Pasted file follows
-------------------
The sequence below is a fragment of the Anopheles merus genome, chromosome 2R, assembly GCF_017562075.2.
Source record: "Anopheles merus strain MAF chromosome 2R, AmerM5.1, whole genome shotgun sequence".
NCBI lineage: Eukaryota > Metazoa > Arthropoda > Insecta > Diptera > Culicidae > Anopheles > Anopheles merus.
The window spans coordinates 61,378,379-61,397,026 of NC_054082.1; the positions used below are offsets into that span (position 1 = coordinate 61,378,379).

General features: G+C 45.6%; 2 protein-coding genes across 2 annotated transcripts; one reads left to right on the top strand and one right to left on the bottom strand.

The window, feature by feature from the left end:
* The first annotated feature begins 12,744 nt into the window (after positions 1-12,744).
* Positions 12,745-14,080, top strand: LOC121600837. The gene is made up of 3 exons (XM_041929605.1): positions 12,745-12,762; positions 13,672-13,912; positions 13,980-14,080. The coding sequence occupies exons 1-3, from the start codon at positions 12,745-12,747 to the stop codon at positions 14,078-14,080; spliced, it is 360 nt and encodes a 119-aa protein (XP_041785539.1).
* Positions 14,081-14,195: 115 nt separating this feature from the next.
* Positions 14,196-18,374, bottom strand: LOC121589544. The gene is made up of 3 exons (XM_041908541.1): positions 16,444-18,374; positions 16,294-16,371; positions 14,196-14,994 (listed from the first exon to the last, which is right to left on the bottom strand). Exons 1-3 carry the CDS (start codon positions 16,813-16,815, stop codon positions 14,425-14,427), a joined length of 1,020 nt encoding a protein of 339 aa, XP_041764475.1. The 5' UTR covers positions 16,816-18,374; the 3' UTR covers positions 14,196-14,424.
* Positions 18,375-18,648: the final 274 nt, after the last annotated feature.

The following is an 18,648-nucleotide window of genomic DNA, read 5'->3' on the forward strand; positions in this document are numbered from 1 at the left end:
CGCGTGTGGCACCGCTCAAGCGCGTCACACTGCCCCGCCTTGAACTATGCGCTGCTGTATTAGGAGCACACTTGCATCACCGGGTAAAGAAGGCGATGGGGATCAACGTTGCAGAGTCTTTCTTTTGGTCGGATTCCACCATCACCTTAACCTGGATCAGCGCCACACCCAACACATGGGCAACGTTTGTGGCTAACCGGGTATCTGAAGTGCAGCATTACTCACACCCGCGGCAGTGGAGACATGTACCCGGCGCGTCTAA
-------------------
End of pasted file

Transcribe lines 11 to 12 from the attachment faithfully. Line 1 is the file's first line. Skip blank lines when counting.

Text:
* Positions 18,375-18,648: the final 274 nt, after the last annotated feature.

The following is an 18,648-nucleotide window of genomic DNA, read 5'->3' on the forward strand; positions in this document are numbered from 1 at the left end: